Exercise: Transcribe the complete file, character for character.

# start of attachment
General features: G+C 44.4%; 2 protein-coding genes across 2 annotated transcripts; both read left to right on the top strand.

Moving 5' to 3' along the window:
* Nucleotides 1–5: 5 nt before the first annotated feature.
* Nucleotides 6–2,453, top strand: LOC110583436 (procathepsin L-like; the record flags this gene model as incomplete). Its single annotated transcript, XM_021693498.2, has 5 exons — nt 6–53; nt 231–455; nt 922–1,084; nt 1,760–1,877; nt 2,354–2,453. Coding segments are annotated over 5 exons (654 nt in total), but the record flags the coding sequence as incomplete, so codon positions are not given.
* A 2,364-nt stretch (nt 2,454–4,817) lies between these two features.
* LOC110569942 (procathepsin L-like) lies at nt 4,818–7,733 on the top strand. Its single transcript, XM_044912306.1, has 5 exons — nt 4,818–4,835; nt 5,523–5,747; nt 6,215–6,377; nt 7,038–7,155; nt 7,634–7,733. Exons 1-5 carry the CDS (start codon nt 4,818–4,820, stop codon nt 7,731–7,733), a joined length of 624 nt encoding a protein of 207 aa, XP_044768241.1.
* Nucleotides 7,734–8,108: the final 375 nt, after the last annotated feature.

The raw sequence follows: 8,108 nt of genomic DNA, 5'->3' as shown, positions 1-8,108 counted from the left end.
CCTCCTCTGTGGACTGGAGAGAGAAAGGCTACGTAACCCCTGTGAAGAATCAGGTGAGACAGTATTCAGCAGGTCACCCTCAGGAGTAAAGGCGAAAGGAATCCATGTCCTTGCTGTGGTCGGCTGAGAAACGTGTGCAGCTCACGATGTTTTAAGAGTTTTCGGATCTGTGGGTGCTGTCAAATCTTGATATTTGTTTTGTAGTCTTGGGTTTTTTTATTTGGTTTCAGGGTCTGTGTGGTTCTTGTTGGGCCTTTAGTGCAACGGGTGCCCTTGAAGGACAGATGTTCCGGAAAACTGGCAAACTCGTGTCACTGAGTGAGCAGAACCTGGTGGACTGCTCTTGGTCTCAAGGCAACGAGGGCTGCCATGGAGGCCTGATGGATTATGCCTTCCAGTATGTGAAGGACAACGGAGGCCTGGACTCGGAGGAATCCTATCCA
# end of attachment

General features: G+C 44.4%; 2 protein-coding genes across 2 annotated transcripts; both read left to right on the top strand.

Moving 5' to 3' along the window:
* Nucleotides 1–5: 5 nt before the first annotated feature.
* Nucleotides 6–2,453, top strand: LOC110583436 (procathepsin L-like; the record flags this gene model as incomplete). Its single annotated transcript, XM_021693498.2, has 5 exons — nt 6–53; nt 231–455; nt 922–1,084; nt 1,760–1,877; nt 2,354–2,453. Coding segments are annotated over 5 exons (654 nt in total), but the record flags the coding sequence as incomplete, so codon positions are not given.
* A 2,364-nt stretch (nt 2,454–4,817) lies between these two features.
* LOC110569942 (procathepsin L-like) lies at nt 4,818–7,733 on the top strand. Its single transcript, XM_044912306.1, has 5 exons — nt 4,818–4,835; nt 5,523–5,747; nt 6,215–6,377; nt 7,038–7,155; nt 7,634–7,733. Exons 1-5 carry the CDS (start codon nt 4,818–4,820, stop codon nt 7,731–7,733), a joined length of 624 nt encoding a protein of 207 aa, XP_044768241.1.
* Nucleotides 7,734–8,108: the final 375 nt, after the last annotated feature.

The raw sequence follows: 8,108 nt of genomic DNA, 5'->3' as shown, positions 1-8,108 counted from the left end.
CCTCCTCTGTGGACTGGAGAGAGAAAGGCTACGTAACCCCTGTGAAGAATCAGGTGAGACAGTATTCAGCAGGTCACCCTCAGGAGTAAAGGCGAAAGGAATCCATGTCCTTGCTGTGGTCGGCTGAGAAACGTGTGCAGCTCACGATGTTTTAAGAGTTTTCGGATCTGTGGGTGCTGTCAAATCTTGATATTTGTTTTGTAGTCTTGGGTTTTTTTATTTGGTTTCAGGGTCTGTGTGGTTCTTGTTGGGCCTTTAGTGCAACGGGTGCCCTTGAAGGACAGATGTTCCGGAAAACTGGCAAACTCGTGTCACTGAGTGAGCAGAACCTGGTGGACTGCTCTTGGTCTCAAGGCAACGAGGGCTGCCATGGAGGCCTGATGGATTATGCCTTCCAGTATGTGAAGGACAACGGAGGCCTGGACTCGGAGGAATCCTATCCA